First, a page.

Explore the wide variety of valuable cash crops and the benefits of growing them.
More than a century ago, cash cropping was introduced into agricultural communities for the sole purpose of generating additional income. When farmers began planting for upcoming seasons, they would add extra rows of certain crops with the intent of selling the surplus to generate additional income that could be used to support their families or to make payments on farm debt. The financial flexibility that cash crops afforded farmers led to higher profitability and commodity diversity within the marketplace. Rather quickly, the idea of growing crops for profit caught on. This marked the beginning of an industry-changing shift.
During the 17th century, only farmers who lived near water invested in cash crops—but as methods of transportation evolved and farming technology advanced (including a little machine called the cotton gin), soon cash crop farming spread across the states—reshaping the agriculture industry into farming as we know it today.
Cash Crops vs. Subsistence Crops
These days, cash crops are a staple in the agricultural economy across the nation, regardless of geography. Cash crops, or crops that are grown to be sold for profit, are a vital part of the American farmer’s livelihood. Before this shift to a cash crop economy, most people who worked the land did so to support and feed their own family and livestock, growing what is referred to as subsistence crops. It was not uncommon for smaller family farms to plant and harvest just enough food to feed their family. If their harvest produced a higher than expected yield, many farmers would sell the remaining commodities at a local market. However, as the global population and food demand grew, many smaller farms began to focus on profitable cash crops. Today, the agriculture industry is heavily supported by cash crop farming.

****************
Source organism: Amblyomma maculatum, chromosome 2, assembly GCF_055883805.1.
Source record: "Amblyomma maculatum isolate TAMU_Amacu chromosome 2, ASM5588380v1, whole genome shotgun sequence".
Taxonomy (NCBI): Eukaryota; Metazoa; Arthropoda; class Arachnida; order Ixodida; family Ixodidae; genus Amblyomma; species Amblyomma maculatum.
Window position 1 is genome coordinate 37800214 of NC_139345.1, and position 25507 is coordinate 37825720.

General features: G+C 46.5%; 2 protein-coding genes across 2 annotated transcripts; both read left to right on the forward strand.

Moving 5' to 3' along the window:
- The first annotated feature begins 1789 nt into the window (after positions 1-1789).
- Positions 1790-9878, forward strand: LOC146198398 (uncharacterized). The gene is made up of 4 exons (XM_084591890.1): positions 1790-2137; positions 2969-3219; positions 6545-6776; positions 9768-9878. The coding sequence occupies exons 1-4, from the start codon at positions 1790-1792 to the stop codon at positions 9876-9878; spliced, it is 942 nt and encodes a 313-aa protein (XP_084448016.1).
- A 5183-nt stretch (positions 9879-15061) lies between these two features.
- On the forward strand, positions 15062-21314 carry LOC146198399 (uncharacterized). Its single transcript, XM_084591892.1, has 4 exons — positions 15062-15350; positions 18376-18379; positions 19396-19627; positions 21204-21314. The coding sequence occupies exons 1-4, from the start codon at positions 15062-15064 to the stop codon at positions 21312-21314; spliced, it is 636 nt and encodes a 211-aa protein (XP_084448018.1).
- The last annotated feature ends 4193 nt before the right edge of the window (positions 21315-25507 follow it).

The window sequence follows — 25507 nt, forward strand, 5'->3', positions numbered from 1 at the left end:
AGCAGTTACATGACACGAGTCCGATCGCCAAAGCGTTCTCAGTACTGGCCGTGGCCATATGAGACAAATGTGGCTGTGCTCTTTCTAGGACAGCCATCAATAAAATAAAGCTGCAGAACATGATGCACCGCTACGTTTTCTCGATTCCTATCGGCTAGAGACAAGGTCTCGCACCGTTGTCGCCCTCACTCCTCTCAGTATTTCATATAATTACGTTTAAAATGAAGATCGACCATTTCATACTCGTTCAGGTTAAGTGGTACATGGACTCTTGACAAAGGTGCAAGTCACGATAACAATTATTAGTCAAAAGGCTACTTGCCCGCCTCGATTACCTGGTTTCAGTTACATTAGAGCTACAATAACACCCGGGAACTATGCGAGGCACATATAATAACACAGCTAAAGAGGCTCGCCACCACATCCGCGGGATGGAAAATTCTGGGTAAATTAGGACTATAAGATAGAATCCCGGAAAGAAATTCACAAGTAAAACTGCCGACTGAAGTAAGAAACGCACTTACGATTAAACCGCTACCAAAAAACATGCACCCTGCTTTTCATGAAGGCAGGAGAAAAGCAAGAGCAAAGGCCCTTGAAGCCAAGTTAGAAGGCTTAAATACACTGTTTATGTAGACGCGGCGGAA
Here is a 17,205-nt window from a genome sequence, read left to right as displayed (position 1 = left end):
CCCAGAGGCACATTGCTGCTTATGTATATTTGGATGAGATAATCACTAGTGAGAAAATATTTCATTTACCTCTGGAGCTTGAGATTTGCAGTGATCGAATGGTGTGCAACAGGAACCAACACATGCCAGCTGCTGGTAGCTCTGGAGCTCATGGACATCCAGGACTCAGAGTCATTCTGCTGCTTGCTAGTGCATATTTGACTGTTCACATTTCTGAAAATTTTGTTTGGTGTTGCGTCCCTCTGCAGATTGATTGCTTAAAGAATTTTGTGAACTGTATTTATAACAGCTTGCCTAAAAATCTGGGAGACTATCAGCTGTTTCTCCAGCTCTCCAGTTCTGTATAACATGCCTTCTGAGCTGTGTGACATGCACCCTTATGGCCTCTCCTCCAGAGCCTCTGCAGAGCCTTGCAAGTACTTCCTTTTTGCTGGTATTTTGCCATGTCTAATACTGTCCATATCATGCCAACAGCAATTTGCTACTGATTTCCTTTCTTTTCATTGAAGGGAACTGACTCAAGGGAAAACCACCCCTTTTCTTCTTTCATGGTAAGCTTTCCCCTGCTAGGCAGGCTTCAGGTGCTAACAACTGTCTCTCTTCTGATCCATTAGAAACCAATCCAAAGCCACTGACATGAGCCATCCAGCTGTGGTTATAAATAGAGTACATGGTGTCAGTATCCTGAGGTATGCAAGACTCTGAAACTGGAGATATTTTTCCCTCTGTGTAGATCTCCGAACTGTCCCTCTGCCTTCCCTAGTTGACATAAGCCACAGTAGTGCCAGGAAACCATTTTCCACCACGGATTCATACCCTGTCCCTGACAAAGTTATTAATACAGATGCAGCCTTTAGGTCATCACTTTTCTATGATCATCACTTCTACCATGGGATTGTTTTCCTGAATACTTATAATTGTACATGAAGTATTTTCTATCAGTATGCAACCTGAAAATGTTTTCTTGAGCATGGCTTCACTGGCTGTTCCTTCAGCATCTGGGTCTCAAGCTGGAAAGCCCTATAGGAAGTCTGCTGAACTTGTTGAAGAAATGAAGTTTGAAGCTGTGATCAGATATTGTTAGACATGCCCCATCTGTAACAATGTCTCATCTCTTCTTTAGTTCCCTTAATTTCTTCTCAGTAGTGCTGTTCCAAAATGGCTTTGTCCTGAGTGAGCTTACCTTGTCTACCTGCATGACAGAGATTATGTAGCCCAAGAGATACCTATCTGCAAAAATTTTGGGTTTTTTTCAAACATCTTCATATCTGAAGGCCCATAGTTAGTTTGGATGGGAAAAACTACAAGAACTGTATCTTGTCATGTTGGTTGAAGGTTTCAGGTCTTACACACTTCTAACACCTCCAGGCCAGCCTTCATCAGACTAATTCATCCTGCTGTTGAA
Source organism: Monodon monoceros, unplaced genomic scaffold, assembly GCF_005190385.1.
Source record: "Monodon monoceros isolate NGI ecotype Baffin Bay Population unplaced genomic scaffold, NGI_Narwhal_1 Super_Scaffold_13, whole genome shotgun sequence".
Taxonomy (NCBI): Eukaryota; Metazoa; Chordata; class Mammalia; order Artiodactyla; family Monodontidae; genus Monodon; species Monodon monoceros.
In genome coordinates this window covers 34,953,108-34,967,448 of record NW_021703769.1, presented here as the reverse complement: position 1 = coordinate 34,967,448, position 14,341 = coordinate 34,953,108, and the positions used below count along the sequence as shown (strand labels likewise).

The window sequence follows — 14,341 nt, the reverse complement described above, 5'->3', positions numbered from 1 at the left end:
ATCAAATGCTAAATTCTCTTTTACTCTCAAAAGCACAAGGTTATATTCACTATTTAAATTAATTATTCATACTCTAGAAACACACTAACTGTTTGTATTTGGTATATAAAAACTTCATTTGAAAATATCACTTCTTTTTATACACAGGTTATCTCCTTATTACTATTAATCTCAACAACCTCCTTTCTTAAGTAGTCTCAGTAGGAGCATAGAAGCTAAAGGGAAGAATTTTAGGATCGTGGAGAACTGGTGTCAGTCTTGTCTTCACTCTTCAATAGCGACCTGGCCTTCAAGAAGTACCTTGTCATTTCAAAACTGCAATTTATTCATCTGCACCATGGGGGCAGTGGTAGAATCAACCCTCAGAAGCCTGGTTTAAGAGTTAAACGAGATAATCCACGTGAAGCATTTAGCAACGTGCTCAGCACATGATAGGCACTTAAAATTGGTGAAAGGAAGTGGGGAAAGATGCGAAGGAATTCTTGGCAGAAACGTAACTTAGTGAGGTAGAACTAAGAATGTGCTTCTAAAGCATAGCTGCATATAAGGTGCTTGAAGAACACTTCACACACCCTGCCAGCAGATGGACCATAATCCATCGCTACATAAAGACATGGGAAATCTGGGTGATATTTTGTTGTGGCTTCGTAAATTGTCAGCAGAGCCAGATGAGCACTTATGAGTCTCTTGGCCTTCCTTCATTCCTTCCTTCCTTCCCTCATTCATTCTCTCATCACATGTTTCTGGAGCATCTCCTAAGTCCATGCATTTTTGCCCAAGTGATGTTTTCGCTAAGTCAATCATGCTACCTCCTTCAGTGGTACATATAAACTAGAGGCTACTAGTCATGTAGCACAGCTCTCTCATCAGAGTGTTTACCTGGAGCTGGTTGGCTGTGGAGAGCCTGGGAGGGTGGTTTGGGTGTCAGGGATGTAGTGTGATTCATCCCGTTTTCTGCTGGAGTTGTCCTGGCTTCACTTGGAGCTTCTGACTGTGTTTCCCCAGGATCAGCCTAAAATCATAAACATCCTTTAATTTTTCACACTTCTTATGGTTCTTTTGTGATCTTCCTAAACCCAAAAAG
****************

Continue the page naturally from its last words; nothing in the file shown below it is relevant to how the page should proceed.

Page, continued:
Ripple Effect of Growing Cash Crops
There are many benefits to growing cash crops, beyond the most obvious one, which is making money. Growing and selling crops for profit can affect local, national, and even international economies. They are a huge contributor to food security in third-world countries and rural American communities alike. The benefit of cash crops is the ripple effect they have within communities. Higher produce and commodity yields generate more jobs, which leads to more people seeking out skilled trades or professions—ultimately progressing the economy further. In addition, profits made from growing cash crops often re-enter the economy as farmers patronize other businesses, thus contributing to the success of local commerce.
Tried and Tested: Traditional Cash Crops
Through the years, several profitable cash crops have become high-yielding farmer favorites:
- Rice, maize/corn, wheat and soybeans: On the global scale, rice, maize and wheat are the most valuable earners. In America, soybeans and corn are at the top of the pack, bringing in around a total of $50 billion each.